BY CURTIS WOODWARD
So Daly Cherry-Evans wants former coach Des Hasler back at the Manly Sea Eagles? This shouldn’t come as much of a surprise. Hasler and Cherry-Evans were two of the biggest reasons why so many of the club’s biggest names were forced out in the first place.
The noise in Club Land continues to grow – Manly legend Hasler is shortening to become Eagles boss again after being dumped as Canterbury coach. That, of course, followed his messy exit from Brookvale after winning the 2011 grand final.
Hasler did, with respect, take the Dogs to five successive finals series and two grand finals.
Cherry-Evans is the sole survivor of the Sea Eagles 2011 premiership team still playing for the club.
Manly made the decider again two years later but Hasler was long gone by then. New coach Geoff Toovey was faced with several superstars on back-ended deals – designed by Hasler.
Glenn Stewart left for South Sydney, Anthony Watmough for Parramatta, Brett Stewart and Steve Matai retired.
And somewhere in the middle of all this mess? Unrest within the playing group when they should have been at their strongest.
Word on the street was that Cherry-Evans wanted an upgraded contract at a time when veterans were reportedly taking hefty pay cuts to keep the group together.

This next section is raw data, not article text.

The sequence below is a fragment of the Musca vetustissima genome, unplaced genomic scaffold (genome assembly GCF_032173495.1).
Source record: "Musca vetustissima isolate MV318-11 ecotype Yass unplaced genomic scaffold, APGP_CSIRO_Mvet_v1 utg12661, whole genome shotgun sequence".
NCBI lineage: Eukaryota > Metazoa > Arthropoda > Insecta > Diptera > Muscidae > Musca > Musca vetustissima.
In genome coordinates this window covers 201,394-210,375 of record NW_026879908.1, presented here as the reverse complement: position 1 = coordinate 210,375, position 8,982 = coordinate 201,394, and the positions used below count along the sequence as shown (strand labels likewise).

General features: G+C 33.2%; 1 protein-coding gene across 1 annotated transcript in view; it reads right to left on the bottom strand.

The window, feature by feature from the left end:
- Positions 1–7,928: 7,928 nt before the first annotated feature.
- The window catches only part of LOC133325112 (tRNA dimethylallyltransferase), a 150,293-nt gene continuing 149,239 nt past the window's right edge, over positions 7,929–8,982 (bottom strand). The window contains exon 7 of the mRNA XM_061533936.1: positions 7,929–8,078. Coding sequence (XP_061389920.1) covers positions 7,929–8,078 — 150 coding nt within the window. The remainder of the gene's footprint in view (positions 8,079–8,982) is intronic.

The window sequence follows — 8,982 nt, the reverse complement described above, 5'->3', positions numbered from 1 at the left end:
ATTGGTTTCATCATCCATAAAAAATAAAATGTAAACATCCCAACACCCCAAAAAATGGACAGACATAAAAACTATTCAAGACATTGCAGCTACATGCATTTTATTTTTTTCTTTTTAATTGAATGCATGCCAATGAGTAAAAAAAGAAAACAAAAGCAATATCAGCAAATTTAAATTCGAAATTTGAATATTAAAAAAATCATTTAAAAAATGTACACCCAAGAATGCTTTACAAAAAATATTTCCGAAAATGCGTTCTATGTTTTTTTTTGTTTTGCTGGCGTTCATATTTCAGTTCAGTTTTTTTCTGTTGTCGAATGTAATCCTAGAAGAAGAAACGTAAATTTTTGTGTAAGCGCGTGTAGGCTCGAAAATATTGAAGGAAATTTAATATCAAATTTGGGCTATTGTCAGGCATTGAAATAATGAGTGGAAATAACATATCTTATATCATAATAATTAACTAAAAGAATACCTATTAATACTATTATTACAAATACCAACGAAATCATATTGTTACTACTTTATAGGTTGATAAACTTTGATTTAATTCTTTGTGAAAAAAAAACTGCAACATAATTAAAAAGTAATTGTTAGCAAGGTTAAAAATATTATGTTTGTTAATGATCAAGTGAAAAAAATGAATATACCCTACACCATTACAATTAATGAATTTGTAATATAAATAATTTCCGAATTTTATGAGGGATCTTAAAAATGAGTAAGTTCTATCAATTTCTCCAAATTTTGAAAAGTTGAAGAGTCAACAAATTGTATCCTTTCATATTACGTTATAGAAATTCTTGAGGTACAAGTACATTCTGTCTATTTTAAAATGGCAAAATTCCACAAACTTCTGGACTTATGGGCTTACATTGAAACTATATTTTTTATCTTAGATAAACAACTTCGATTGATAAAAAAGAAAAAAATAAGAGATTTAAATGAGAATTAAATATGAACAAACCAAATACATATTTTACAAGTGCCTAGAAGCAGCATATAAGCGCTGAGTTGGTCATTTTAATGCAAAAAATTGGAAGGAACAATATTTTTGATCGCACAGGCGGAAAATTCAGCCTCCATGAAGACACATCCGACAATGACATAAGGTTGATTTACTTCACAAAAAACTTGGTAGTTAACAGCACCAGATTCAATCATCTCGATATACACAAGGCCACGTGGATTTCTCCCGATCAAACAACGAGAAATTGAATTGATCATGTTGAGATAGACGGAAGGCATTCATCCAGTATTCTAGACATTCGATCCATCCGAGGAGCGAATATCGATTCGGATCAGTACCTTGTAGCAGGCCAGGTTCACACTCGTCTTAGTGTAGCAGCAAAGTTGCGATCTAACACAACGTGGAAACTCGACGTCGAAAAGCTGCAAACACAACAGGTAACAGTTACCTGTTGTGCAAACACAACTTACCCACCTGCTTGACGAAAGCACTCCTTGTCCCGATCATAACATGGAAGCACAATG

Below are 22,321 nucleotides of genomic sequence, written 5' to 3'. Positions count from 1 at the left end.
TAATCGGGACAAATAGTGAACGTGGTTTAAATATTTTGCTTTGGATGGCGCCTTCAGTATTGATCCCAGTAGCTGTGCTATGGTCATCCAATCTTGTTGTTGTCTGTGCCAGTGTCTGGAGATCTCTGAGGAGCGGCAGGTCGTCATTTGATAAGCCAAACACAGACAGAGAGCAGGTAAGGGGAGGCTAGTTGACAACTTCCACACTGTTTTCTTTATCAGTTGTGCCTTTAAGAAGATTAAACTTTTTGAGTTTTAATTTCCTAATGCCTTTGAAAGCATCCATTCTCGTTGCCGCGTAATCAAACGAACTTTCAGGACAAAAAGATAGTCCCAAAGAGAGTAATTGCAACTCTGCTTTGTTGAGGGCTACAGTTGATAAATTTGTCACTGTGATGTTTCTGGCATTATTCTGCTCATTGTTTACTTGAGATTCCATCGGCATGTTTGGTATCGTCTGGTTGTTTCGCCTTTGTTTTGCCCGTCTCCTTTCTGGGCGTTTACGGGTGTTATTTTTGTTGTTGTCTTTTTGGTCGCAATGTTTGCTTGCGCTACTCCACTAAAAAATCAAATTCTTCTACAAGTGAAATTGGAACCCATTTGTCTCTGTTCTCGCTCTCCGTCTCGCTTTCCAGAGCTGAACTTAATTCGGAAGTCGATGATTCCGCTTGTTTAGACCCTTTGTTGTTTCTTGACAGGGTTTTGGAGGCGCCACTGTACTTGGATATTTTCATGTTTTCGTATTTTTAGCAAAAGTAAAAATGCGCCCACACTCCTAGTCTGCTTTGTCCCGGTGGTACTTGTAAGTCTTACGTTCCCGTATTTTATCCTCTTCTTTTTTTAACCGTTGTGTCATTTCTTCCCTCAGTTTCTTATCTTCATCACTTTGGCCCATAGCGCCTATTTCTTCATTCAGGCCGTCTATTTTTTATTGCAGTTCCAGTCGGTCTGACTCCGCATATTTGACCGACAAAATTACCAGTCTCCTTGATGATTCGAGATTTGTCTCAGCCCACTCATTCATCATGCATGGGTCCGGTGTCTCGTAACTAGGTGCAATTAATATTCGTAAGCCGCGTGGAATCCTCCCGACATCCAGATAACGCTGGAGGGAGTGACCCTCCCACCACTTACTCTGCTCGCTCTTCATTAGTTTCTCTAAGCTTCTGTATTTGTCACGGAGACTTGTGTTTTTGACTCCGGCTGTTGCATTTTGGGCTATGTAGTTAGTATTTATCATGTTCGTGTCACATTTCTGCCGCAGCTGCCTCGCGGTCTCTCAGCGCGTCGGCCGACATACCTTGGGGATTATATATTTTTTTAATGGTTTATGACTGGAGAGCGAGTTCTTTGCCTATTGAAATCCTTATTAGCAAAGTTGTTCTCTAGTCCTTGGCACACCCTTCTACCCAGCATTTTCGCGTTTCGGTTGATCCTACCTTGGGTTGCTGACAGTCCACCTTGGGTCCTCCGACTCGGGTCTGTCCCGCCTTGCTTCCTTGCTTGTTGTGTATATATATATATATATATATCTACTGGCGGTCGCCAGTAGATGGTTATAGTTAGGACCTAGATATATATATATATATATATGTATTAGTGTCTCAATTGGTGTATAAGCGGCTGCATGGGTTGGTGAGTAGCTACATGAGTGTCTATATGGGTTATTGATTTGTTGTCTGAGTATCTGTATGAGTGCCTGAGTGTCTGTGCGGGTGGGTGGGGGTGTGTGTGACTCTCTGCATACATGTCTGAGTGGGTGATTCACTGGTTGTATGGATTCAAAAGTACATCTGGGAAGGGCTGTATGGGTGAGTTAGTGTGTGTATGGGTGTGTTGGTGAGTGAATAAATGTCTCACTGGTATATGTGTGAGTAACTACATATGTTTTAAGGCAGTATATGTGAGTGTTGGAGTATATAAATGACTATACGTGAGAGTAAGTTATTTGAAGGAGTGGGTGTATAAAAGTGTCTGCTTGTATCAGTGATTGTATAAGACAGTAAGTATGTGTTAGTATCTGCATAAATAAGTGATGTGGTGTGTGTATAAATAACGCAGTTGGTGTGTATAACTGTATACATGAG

DCE basically told said veterans to ‘get stuffed’.
Several Sea Eagles legends still don’t speak to Cherry-Evans or Hasler.
But Manly are desperately trying to replace current coach Trent Barrett with the owners willing to deal with Hasler again to see the back of Barrett.
“Tim Sheens gave me an Aussie jersey, Mal Meninga a Queensland (jersey) and Des Hasler at club,” Cherry-Evans said.
“So those three coaches are people that I’ll never forget.
“If I was to link up with my first-ever first-grade coach, I’d be all for it.”
Cherry-Evans believed there was no animosity between Hasler and the current playing squad.
“I can only speak on behalf of myself, but no,” he added.
“I think I’ve made it very clear throughout my career I wouldn’t begrudge anyone for making sure they’re looking after themselves.
“It’s a pretty cruel game we’re playing. Job security is a thing that’s very rare. For people to look after their own future, it’s certainly not a problem for me.”
Rugby league can be a strange game.
Seeing Cherry-Evans and Hasler running the show at the Sea Eagles again probably wouldn’t shock anyone.